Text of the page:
Sunday, January 3, 2010
This is the cover of Dad's second log book.
This is the left hand page of his last entry from WWII. I hope to get better images but thought it would be good to post them asap.
And this is the right hand page of his last entry from WWII.
And so we get ready for our trip to England and Belgium. Here’s how I think I will keep a record of the trip. I hope to be able to post a daily journal with pictures as we go along. I’m taking the laptop, the iPhone, the Bell TurboStick, the camera, the converter, the chargers and the kitchen sink! I figure that should do it.
I would like, once again, to thank our good friend Allan Hillman of Truro, Cornwall, England for his great support and assistance in finding out all kinds of information that we never knew. He has sent us so many documents and places to find other documents that I’m hard pressed to remember them all. He has become a friend to our whole family and I am just sorry that he won’t be able to accompany Bill and me to As for that glass of cognac. He will certainly be there in spirit, I know. And I also know that my brothers and sister, my cousins David and John and my cousins Barbara and Janet will be there in spirit. I am really looking forward to meeting our other new friend in As, Karel. As you know Allan was responsible for putting us together – he’s quite the matchmaker!
In anticipation, I thought I should post Dad's record and a couple of documents that I have which people might find interesting.
TRIPE, S/L Phillip Valentine King (42279) - Distinguished Flying Cross - No.129 Squadron - awarded as per London Gazette dated 25 January 1944. Born in Ottawa, 24 July 1918; educated at Lisgar Collegiate.
“Award promulgated in the London Gazette dated 25th January, 1944.
“Distinguished Flying Cross
“Acting Squadron Leader Phillip [sic] Valentine King TRIPE (42279) Reserve of Air Force Officers, No. 129 Squadron. This officer has led his flight and squadron during an extended tour of operational duty and has proved himself an extremely capable leader. During his operational career, he has personally destroyed 2 enemy aircraft and shared in the destruction of a number of others. On 17th August, 1943, he was chiefly responsible for the destruction by his Wing of 5 enemy aircraft. His outstanding ability is reflected in the fighting efficiency of his squadron.”
- Pupil pilot, RAF, 1 May to 23 June 1939.
- Appointed Acting Pilot Officer on Probation, RAF, 24 June 1939;
- confirmed as Flying Officer, 16 December 1940;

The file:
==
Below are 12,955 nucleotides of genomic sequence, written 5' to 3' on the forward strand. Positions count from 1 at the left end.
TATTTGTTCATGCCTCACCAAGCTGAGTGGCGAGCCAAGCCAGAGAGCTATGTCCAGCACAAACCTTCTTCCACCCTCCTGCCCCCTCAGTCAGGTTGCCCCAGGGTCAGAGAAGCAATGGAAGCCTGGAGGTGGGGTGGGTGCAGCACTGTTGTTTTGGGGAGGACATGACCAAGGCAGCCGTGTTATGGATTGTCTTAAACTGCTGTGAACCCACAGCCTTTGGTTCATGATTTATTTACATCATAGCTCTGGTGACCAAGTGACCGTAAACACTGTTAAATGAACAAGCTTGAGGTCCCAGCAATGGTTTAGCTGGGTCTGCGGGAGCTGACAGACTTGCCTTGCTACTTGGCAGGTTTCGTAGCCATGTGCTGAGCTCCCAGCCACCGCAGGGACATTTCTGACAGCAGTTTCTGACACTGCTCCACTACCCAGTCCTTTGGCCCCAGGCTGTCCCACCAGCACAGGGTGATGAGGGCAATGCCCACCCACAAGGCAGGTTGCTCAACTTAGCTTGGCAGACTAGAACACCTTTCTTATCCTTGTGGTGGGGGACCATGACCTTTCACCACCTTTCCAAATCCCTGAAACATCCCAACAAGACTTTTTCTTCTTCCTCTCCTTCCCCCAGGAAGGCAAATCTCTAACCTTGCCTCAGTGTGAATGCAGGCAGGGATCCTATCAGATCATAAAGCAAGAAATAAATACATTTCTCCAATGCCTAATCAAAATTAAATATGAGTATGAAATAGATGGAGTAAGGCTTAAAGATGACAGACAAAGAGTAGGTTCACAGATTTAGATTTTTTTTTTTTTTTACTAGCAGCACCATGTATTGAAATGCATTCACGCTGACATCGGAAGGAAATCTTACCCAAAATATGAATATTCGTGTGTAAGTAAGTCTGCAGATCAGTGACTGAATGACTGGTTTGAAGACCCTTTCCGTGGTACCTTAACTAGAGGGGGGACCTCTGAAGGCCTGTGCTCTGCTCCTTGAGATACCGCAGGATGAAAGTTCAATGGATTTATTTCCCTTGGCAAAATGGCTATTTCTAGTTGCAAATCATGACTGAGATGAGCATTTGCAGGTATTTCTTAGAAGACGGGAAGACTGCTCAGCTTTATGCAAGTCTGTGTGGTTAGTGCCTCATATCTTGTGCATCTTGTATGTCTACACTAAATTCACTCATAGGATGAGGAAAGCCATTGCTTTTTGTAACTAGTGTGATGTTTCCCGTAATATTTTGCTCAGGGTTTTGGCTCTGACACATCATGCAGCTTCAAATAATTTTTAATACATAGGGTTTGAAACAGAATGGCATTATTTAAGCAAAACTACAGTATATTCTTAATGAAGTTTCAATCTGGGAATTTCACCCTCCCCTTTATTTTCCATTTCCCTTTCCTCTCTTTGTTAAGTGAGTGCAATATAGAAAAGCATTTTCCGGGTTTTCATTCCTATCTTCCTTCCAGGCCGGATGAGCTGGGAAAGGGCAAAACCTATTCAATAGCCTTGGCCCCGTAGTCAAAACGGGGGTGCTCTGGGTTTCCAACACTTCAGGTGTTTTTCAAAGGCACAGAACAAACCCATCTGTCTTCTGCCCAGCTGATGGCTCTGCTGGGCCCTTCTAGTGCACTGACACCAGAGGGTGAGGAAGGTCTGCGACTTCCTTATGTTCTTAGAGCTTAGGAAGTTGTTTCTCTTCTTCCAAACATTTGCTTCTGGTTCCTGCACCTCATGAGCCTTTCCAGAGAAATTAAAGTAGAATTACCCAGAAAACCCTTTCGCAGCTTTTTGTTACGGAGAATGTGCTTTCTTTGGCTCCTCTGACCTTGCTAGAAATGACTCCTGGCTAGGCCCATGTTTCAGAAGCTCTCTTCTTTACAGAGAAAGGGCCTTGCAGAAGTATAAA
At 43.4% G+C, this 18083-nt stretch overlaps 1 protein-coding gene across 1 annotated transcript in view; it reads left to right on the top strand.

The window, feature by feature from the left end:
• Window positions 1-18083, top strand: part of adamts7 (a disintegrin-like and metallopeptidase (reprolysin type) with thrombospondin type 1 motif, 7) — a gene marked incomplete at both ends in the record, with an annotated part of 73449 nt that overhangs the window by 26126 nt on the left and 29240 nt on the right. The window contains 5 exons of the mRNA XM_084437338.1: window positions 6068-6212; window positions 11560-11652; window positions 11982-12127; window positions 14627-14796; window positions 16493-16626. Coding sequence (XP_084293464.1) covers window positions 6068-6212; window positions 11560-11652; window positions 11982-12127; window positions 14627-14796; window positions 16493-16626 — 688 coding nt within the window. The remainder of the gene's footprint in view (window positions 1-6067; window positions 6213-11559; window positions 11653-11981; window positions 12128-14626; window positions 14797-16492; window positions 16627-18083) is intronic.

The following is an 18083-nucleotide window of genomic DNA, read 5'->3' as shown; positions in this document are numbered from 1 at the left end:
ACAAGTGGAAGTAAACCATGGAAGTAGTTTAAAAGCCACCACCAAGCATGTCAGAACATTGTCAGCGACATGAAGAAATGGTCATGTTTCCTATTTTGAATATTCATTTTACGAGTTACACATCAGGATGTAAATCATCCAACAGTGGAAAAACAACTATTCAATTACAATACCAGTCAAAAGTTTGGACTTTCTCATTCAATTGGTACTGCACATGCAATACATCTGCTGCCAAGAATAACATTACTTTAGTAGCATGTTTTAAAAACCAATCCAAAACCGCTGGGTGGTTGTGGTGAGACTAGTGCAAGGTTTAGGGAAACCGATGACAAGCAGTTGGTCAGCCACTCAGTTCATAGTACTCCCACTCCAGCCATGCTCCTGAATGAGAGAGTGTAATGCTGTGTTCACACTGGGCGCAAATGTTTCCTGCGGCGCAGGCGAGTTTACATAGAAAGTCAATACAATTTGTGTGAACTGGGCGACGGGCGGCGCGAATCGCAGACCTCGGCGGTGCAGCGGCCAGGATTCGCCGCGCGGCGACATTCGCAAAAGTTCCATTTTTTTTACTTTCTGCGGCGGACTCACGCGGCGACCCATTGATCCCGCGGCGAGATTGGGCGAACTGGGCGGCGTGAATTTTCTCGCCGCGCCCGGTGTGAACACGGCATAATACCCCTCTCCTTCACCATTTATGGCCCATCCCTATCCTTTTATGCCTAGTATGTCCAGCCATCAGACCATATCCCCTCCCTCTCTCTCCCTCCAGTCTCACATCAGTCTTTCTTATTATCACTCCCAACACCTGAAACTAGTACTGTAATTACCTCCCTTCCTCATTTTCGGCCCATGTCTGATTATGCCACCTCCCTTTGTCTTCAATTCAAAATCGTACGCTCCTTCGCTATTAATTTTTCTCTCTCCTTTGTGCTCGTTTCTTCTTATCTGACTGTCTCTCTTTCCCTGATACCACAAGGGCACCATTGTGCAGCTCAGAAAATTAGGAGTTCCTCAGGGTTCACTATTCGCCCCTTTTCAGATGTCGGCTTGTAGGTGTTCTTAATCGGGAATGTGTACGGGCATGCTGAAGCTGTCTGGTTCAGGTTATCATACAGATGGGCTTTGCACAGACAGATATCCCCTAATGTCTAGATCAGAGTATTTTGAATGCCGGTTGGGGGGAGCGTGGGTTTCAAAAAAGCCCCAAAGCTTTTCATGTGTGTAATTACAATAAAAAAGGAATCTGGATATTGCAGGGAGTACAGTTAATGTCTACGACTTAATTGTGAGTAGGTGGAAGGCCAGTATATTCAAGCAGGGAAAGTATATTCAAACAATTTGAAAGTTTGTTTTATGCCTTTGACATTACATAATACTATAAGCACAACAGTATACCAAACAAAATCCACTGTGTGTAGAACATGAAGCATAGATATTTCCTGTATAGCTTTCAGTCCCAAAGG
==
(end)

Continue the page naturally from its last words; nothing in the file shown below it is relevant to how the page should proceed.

- as Flight Lieutenant, 16 December 1941;
- as Squadron Leader in 1943;
- at No.10 FTS under training to 8 June 1940;
- to No.7 Bombing and Gunnery School, 8 June 1940 (Flight Commander of Whitley Flight);
- to No.56 OTU, 14 April 1942;
- to No.411 Squadron, June 1942;
- to No.65 Squadron, December 1942;
- to No.222 Squadron, February 1943;
- to No.129 Squadron, September 1943;
- to No.57 OTU (instructing), November 1943;
- to No.2 Tactical Exercise Unit (Hurricanes), February 1944;
- to No.130 Squadron, 6 June 1944. Commanding as of 11 September 1944 until 16 January 1945).
- Transferred to RCAF, 22 December 1944 (C89529). Remained in post war force (numbers 20466 and 431-171-024);
The following victories credited to him are in Combat Cards held by Directorate of History and Heritage, Canadian Forces Headquarters: 22 June 1943, one FW.190 damaged; 9 July 1943, one FW.190 probably destroyed; 17 August 1943, two Bf.109Gs destroyed north of Huls; 18 August 1943, ½ Bf.109 destroyed (shared with an RAF pilot); 31 August 1943, one FW.190 probably destroyed; 27 September 1943, one Bf.109 damaged; 22 October 1943, one Bf.109 damaged. AFRO 644/44 dated 24 March 1944 (report of his DFC described him as a Canadian in the RAF.
Died 31 December 1982 at Trout Lake, North Bay (drowned following iceboating accident). Air Ministry Bulletin 12703/AL.741 refers.
NOTE: His application for Operational Wing, dated 12 June 1945, stated that he had flown with Nos. 411, 65, 222 and 129 Squadrons, June 1942 to November 1943 (248 operational hours) but does not clearly indicate when he went from one unit to another.
However, leave records indicate he was with No.411 Squadron from at least 11 August 1942 until 26 December 1942; he took leave while with No.222 Squadron in May 1943, and while with No.129 Squadron in October 1943.
His second tour, June 1944 to January 1945, was with No.130 Squadron (96 hours). The document then lists his sorties by date, duty and time flown. The first sortie given is 17 August 1942 (Fighter Sweep, Bereke-sur-Mer and Wamport, one hour 15 minutes) and the last is 20 November 1943. The total number of sorties is 148 including four on 19 August 1942 ("Fighter Umbrella for Dieppe Raid: 1.45" - "Close Escort Two Bostons laying smoke screen Dieppe, 1.40" - "Fighter Sweep Protection, Boats returning from Dieppe, 1.30" and a repeat of the previous, 1.30).
There is a long break between 6 December 1942 and 5 April 1943 followed by intense operations including three trips on each of the following days: 24 June 1943, 4 July 1943, 22 August 1943, 6 September 1943, 8 September 1943, 9 September 1943, 18 October 1943. The second tour sorties run from 8 June 1944 to 16 January 1945 (56 sorties).
Form dated 15 January 1953 gives times as follows:
- Tiger Moth, 60
- Anson, 60
- Avro Cadet, 2
- Whitley, 390
- Magister, 10
- Blenheim, 10
- Lysander 16
- Defiant, 15
- Battle, 20
- Hurricane, 50
- Master, 4
- Spitfire, 608
- Harvard, 29
- C-45, 9.
Telegram from Dad to Mom in Chester about his DFC.
Dad's service with the RCAF. I sent for this when we lived in Inuvik so I could join the Royal Canadian Legion there. I did hear from Mom at some point that Dad was not a big fan but the Legion was the place to go in Inuvik for drinkies.